Notifications pinging and screens flashing: the average person’s day is filled with hundreds of stimuli demanding attention. In The Human Condition, philosopher Hannah Arendt writes that the point at which the world passed into modernity is when people stopped striving for the vita contemplativa (a life of contemplation) and began idolizing the vita activa (a life of action). Constant doing and accomplishing leaves little time to sit and relax. However, one location where quiet thinking and gazing hasn’t gone out of style is the art gallery. The exhibit Tranquility, featuring artists A.J. Oishi and Thea Schrack at Julie Nester Gallery, takes the calm atmosphere of the gallery one step further by providing meditative works and a gentle respite from the anxious activity and background noise of modern life.
The ancient, slow processes of nature contrast to the fast pace of the technology-saturated present.Tranquilityfeatures pieces that are reminiscent of flowing, bubbling, or gently sweeping tides. Oishi’s paintings are composed of raised acrylic dots radiating out from their centers in large rings of subtly shifting colors, all ending in black at the edges of the canvases. The undulating rings of dots look like satellite images of rotating galaxies or even petri dishes of microbes viewed through a microscope. Schrack’s pieces are wavy bands of horizontal color, like mist drifting over lakes or rays of sun shining over distant horizons. Each of the artists use two different fluid movements—circular and horizontal—to create calm compositions.
The pieces not only depict tranquil subjects, but imagining the repetitive creative processes Oishi and Schrack used to make their art is a calming experience. Oishi’s large canvases—the biggest of which is “Becoming Whole” at 60” x 72” —would have required long, calm hours to complete. Each dot would have needed to be applied with care and precision. As you pass your eyes over the subtle color transition radiating outward and slightly bubbling surface of hundreds upon hundreds of dots in “Simplistic Layers 2,” you imagine the countless hours spent applying the consistent marks of paint. Thinking about the patience required to make “Delight at Midnight,” for example, may not magically imbue the viewer with the same virtue, but contemplating the mechanics detaches a person from the endless to-do lists and frantic pace of the normal world.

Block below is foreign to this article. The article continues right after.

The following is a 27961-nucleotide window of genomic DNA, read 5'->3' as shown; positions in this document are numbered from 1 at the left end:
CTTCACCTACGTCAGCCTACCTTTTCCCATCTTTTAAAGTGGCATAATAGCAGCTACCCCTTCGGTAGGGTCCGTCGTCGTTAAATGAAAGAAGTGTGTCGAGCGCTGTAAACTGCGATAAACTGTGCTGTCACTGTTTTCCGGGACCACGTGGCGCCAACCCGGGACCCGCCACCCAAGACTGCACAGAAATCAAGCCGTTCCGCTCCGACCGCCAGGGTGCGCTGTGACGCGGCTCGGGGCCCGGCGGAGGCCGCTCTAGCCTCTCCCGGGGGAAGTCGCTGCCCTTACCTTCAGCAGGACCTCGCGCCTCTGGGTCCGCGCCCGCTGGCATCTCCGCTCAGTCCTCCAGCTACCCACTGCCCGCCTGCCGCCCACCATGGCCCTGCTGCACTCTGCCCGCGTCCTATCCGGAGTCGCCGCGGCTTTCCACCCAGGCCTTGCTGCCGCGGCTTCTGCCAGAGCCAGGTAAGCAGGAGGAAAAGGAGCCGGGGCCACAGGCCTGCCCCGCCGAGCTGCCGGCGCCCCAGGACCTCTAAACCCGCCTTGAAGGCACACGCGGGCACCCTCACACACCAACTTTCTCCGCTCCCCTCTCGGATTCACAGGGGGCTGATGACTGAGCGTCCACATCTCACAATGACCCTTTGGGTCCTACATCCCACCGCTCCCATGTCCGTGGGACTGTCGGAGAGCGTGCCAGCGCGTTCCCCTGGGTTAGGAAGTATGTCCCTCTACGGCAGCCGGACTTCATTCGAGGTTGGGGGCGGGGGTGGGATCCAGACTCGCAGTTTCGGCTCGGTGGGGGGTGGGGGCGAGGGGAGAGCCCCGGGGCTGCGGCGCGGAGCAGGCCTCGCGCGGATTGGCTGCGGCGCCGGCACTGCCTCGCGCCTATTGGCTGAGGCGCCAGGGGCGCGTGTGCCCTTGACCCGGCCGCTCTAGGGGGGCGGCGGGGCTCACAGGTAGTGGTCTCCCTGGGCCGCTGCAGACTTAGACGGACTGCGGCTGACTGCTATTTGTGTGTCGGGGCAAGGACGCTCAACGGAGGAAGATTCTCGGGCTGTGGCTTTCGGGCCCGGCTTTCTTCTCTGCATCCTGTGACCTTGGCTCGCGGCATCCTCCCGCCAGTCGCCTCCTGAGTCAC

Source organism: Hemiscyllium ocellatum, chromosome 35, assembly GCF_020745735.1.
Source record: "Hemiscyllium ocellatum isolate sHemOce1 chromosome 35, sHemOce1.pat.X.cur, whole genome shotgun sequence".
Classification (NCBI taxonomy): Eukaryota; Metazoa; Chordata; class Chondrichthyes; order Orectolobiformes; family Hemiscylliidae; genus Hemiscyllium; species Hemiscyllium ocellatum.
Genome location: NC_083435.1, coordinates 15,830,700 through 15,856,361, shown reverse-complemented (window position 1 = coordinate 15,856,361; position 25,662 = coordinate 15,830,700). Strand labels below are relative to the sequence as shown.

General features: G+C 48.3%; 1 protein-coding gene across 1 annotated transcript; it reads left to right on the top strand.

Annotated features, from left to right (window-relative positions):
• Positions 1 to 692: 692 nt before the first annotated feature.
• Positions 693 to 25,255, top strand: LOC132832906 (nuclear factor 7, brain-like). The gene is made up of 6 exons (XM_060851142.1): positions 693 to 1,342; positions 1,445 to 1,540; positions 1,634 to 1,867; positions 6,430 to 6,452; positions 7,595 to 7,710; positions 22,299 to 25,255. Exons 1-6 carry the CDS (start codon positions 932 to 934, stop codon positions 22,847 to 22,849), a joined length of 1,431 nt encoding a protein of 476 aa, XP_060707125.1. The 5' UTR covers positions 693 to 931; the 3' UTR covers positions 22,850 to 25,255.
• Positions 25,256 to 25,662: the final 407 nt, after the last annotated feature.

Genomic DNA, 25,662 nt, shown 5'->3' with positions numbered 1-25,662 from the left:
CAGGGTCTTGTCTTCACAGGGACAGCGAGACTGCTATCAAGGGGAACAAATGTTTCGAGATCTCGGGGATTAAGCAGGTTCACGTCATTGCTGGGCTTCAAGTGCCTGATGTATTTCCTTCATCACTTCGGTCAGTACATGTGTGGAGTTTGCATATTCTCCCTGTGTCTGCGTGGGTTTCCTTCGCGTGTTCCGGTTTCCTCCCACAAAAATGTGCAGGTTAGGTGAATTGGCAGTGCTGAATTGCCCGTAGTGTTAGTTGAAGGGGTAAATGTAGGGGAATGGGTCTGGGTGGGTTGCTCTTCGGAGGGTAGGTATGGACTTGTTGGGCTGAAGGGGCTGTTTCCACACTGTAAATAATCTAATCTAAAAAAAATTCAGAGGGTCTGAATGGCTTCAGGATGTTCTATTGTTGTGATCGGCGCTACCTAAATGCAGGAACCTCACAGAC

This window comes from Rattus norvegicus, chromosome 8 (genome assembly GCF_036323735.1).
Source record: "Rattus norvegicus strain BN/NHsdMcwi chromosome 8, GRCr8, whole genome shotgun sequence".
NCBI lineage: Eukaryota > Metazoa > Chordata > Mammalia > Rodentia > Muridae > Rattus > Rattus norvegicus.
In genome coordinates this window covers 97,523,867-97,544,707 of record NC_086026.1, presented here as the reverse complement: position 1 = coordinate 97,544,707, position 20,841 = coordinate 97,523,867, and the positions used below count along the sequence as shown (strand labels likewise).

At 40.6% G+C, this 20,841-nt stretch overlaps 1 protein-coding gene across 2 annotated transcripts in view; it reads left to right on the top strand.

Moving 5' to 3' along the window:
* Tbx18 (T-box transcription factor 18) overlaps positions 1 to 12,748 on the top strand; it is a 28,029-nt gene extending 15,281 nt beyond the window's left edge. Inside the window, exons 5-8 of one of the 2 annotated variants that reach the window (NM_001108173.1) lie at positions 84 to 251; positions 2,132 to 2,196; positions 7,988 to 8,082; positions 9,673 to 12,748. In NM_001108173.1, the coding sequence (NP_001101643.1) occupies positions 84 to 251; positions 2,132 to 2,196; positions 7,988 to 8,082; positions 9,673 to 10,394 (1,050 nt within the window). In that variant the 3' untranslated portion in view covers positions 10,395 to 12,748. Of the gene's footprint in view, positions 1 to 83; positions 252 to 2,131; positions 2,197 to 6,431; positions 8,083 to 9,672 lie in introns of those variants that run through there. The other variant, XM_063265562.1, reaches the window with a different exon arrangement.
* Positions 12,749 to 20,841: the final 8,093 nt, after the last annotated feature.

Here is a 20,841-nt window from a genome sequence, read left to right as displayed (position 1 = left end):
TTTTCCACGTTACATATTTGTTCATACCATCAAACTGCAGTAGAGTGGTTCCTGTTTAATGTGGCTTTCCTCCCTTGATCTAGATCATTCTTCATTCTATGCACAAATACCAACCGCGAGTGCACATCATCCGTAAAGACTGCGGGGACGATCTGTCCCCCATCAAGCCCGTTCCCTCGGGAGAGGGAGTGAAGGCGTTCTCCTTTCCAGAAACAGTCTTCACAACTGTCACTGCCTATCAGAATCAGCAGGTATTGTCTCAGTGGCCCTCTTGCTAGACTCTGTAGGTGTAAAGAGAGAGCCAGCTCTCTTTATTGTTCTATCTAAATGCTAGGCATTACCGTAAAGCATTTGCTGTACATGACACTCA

Schrack’s process is calming in its mystery. The way Schrack creates the horizontal bands of blurred color, like “SeaGlass 2,” which looks like a gentle landscape seen through a frosted window, is not immediately obvious. Unlike the exact effort a viewer can imagine Oishi’s pieces requiring, Schrack’s archival pigment prints look like they could have washed up with the tide, having been weathered naturally and without human wiles. Gazing at the bands of color in “SeaGlass 5,” a viewer can relax in the soft undulations and muted color palette and drift through their own world of thoughts.
Taking refuge in the Park City gallery, surrounded by long stretches of wilderness, and viewing the tranquil works of these two artists is a perfect way to escape from the hustle and bustle of a busy existence. The intersection of the quiet world of art and nature in the Julie Nester Gallery provides a space to center oneself and look at art without distractions.
“Tranquility: A.J. Oishi & Thea Schrack,” Julie Nester Gallery, Park City, through June 27, julienestergallery.com
Hannah McBeth studied art history, classics, and Mediterranean archaeology before getting a Master’s at Cambridge University. She enjoys writing, hiking, and traveling to far-off places. Follow her on Twitter @hannahmcbee.